Unu spiro, ‘one breath’ meditation paintings
Born in 1979 in Belgium to a Turkish father and a Swedish mother, FILIZ EMMA SOYAK knew by the age of five that visual art was her calling and way of expression. Her heritage, travels and wanderlust provide continuous inspiration and perspective. Motherhood changed her world and signified a major shift in her work to a more mindful practice and a conscious approach. More than ever now she reflects awareness about living in the present.
Unu Spiro translates to ‘one breath’ in Esperanto,
a language designed to unite,
and one in which everything is rooted in the present.
I began my one breath paintings as a meditative practice to appreciate the present moment. I became a mother in 2016 to a brilliant soul. My heart expanded, my life changed, and I changed. But as I transitioned into motherhood, I felt morechaos than clarity as the days and nights blurred by with dizzying speed. I observed myself handling everything with less grace and more discomfort than I had anticipated.Intuition had always been my guide, but I couldn’t hear my own thoughts clearly and I lost faith in my instincts. Everything I knew as myself was no more. While my new life demanded me to be more present, I felt my mind manically jumping to the past and worrying about the future. My breath did not come easily. My body didn’t seem to belong to me anymore, and neither did my time. I felt detached from the person I was before. Who was this person? Where was the calm, curious, observant, positive, driven, creative being I remembered as myself? I felt like a shell of my former self.
I knew something had to change.
For all of my life, making art has been my way of processing and making sense of life experiences. It is my identity. It is my language. It has also been a practice in mindfulness. But in my new role, I couldn’t work the way I was used to. There were limitations on my time and energy, and I didn’t feel inspired when I was not able to connect to my intuition.
I had started doing Yoga and meditation in college twenty years earlier. But since having a baby, I hadn’t figured out a way to do much of anything for myself, let alone keep up a spiritual practice.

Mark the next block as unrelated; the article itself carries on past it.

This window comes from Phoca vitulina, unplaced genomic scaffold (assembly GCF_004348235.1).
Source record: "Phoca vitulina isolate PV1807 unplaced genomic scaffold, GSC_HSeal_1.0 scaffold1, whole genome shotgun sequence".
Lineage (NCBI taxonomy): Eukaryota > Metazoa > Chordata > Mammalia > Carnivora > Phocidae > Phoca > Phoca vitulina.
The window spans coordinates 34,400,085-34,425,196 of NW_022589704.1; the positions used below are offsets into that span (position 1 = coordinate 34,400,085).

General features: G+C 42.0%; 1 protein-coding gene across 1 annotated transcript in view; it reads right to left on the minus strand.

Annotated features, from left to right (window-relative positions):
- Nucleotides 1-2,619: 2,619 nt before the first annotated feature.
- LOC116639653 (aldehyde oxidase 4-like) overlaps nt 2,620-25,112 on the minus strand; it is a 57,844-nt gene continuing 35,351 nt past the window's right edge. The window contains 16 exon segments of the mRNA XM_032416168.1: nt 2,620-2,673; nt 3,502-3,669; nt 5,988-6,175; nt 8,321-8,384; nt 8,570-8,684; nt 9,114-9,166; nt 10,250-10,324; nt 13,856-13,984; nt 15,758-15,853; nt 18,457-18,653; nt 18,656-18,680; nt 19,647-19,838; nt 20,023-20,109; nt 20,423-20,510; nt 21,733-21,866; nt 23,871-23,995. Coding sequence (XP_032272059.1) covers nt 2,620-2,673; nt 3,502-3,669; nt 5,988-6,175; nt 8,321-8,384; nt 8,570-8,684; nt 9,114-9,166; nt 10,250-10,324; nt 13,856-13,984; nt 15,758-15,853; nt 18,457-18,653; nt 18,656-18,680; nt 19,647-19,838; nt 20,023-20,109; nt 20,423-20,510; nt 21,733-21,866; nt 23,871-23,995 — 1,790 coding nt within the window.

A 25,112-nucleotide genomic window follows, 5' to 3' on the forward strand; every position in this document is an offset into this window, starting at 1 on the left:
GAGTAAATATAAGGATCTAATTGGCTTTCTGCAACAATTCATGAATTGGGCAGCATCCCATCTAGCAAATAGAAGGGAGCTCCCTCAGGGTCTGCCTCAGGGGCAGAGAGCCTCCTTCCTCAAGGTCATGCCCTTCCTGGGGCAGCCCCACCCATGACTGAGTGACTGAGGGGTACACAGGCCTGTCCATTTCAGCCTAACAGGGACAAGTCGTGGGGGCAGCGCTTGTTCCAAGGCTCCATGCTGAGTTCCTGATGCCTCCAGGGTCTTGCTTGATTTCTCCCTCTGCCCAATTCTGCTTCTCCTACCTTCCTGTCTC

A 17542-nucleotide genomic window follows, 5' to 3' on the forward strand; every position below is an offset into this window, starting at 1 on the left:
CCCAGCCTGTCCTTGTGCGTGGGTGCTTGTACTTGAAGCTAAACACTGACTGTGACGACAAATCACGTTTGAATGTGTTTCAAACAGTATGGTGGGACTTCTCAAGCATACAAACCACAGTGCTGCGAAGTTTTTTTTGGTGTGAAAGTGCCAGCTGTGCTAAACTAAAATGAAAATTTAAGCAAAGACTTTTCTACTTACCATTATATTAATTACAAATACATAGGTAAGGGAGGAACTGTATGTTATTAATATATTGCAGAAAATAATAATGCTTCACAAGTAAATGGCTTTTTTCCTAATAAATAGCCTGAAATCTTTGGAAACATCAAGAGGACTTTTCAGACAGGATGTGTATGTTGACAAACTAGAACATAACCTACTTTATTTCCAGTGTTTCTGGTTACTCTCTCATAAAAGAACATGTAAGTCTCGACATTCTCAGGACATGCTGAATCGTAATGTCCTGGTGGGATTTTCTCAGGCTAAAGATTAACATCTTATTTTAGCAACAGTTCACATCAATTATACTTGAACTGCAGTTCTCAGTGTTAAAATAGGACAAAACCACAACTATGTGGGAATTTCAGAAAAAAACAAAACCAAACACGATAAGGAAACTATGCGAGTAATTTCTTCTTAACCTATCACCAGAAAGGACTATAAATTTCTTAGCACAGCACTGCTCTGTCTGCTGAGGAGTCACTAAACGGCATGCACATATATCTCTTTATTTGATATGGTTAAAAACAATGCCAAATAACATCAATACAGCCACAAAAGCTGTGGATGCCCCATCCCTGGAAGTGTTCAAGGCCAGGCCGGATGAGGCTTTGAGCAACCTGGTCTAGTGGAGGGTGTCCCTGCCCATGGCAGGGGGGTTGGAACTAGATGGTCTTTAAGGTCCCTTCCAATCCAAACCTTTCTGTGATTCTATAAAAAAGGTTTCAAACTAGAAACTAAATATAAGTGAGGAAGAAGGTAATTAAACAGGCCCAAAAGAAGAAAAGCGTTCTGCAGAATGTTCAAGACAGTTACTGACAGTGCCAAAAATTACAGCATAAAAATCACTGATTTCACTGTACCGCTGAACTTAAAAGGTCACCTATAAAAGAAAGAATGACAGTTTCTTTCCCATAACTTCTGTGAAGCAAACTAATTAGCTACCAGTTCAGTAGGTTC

I knew from my experience that it would help.
Surely I could find ten minutes!
I opened up an old bottle of black ink. There was still
some left. I didn’t know what I was going to do, but it
wasn’t about the product it was about the process.
So, I committed to meditating every day. I noticed a change immediately. Meditation helped me to slow down, to breathe, and to hear my inner voice again. After a few weeks, my intuition told me something I had known all along. The artist in me was still there, and I had to find a way to paint again. But I had to simplify and minimize everything – my creative process, the materials, the scale, the colors, and form.
One June morning in 2017, while my daughter napped, I sat in my attic studio with a sketchbook opened to a blank page. I picked up a handmade calligraphy brush I had owned for decades but never used. I filled a ceramic bowl with water – one that I had made in Japan when I was 12. I opened up an old bottle of black ink. There was still some left. I didn’t know what I was going to do, but it wasn’t about the product it was about the process. I squeezed a dropper full of ink into the water. Watching it drip, then move and morph slowly within the water was mesmerizing. I took a deep breath and raised my brush. Exhaling, I dipped it into the bowl. Inhaling again I pressed the brush onto the paper, and as I exhaled I moved the brush to make a mark. I felt calmer. With each breath, I painted another stroke. It was slow, methodical, and it felt good. So I did it again and again.
Over time, stories of motherhood unfolded and reflected their lessons back to me in the form of abstract black marks on paper. My creative practice had become my mindfulness practice. My paintings were my meditations, my teachings. My breath had carved out a path for me to center and process my life. I had arrived at Unu Spiro, one breath paintings, and found stillness, peace, and gratitude for my new self and the present.
Art essay by FILIZ EMMA SOYAK